Cultural Competence and Patient-Centric Healthcare

In today’s era of globalization, it has become more apparent that a one size fits all medical model may not be the best of models.

In the United States, globalization has led to a convergence of people of various cultures and ethnic backgrounds. Different cultures have different approaches to medicine.

The western model of medicine, with its way of medicating more, may not always fit well with people who are used to a traditional way of care. The shift from a physician centered emphasis on healthcare to a patient-centric one allows organizations to better understand what the needs of its diverse consumers are.

As organizations become more adept at understanding what the needs of their consumers are, they become better able to perform thorough market assessments as part of the strategic development process. After market assessments are done, organizations will need to look internally to conduct organizational assessments and see if their organizations health services align with market preferences.

Foreign-born residents made up 13.7 percent of the U.S. population in 2017, a number which is at its highest since 1910. With such diversity comes the need to assess the health needs of diverse communities who have different healthcare needs (Lange, 2018).

Physicians may not know what is best for patients who come from different cultural backgrounds foreign to their own.

While Tylenol may be sufficient to treat John’s headaches, Sue may need peppermint oil to treat her headaches. A patient-centric form of healthcare may allow physicians to identify and understand patient differences in medical needs.

Identifying what these needs are, allows organizations to “target their services” to consumers. Furthermore, the shift to a patient-centric model of healthcare in the United States may be a pull factor for immigrants who want more individualized care. This in turn benefits organizations as they have more consumers.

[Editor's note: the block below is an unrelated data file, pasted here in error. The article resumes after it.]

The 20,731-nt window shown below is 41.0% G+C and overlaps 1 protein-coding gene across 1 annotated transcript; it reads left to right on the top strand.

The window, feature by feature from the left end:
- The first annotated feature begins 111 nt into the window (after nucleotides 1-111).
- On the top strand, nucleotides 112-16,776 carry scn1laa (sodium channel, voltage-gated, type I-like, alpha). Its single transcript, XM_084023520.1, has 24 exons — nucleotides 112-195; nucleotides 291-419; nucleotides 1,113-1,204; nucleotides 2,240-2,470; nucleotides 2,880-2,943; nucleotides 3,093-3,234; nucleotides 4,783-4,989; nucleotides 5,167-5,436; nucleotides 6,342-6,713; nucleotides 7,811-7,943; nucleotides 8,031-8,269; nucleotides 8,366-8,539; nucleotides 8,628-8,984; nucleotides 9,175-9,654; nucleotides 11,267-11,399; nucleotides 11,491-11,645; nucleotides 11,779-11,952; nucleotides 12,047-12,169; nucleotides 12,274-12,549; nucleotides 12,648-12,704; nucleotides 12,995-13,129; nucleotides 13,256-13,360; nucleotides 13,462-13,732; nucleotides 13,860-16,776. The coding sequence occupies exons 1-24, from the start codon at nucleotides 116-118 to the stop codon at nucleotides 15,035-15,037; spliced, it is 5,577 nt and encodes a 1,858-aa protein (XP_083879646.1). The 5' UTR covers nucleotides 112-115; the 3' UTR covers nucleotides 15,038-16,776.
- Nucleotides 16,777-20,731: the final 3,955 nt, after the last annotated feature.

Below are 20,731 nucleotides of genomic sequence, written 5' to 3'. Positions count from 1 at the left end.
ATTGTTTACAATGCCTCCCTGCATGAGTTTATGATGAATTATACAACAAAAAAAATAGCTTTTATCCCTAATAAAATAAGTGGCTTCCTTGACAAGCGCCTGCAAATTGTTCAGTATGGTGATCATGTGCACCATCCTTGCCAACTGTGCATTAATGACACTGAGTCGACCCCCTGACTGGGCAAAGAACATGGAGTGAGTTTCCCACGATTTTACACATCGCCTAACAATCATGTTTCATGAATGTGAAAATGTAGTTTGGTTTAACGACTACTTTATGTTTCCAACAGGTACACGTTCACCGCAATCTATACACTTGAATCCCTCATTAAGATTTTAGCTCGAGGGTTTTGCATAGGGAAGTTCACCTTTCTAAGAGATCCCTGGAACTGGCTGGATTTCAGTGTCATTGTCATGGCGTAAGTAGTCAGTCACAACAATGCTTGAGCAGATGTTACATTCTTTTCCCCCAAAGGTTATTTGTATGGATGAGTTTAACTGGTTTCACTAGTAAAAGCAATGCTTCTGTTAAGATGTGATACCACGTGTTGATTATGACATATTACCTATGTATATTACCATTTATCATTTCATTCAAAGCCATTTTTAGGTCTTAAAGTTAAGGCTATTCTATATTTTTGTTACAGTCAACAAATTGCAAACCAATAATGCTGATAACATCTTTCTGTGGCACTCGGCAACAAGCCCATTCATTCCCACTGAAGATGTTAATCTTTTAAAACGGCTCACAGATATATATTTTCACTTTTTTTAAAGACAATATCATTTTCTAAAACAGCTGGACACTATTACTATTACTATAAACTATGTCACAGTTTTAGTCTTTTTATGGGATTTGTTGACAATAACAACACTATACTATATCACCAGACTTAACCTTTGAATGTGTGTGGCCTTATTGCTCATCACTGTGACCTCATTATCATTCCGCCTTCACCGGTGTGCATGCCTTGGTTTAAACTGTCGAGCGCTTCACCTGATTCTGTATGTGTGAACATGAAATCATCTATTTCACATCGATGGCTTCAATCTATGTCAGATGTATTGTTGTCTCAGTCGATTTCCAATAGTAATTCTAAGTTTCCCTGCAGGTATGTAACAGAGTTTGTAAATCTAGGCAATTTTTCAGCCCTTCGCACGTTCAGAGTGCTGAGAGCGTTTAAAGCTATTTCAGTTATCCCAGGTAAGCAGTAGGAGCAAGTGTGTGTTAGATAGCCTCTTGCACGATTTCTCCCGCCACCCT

As healthcare costs continue to rise, customers are now more engaged in their health and are more conscious of the health providers they choose. The power of the consumer “is becoming a more significant market force” today and customer service is now of paramount importance in healthcare.

Consumers are demanding more and more from their healthcare providers on all levels.

In the United States, the power that the consumer has to influence the health services that organizations provide could potentially be a pull factor for immigrants who may not have this same level of power in other countries. Lack of choice can push these migrants out of their home countries.

To pull the consumer to them, organizations can portray themselves differently depending on the populations they target. Organizations that cater to the needs of patients who prefer traditional medicine, can market their use of traditional oils and remedies.

While organizations that cater to consumers of western medicine, can market themselves as “cutting edge” and “technologically advanced.”

David Strome*
University of Washington student ’21


Lange, J. (2018, September 13). U.S. foreign-born population swells to highest in over a century. Retrieved February 9, 2019, from https://www.reuters.com/article/us-usa-immigration-data/u-s-foreign-born-population-swells-to-highest-in-over-a-century-idUSKCN1LT2HZ

*Views and thoughts are those of the individual.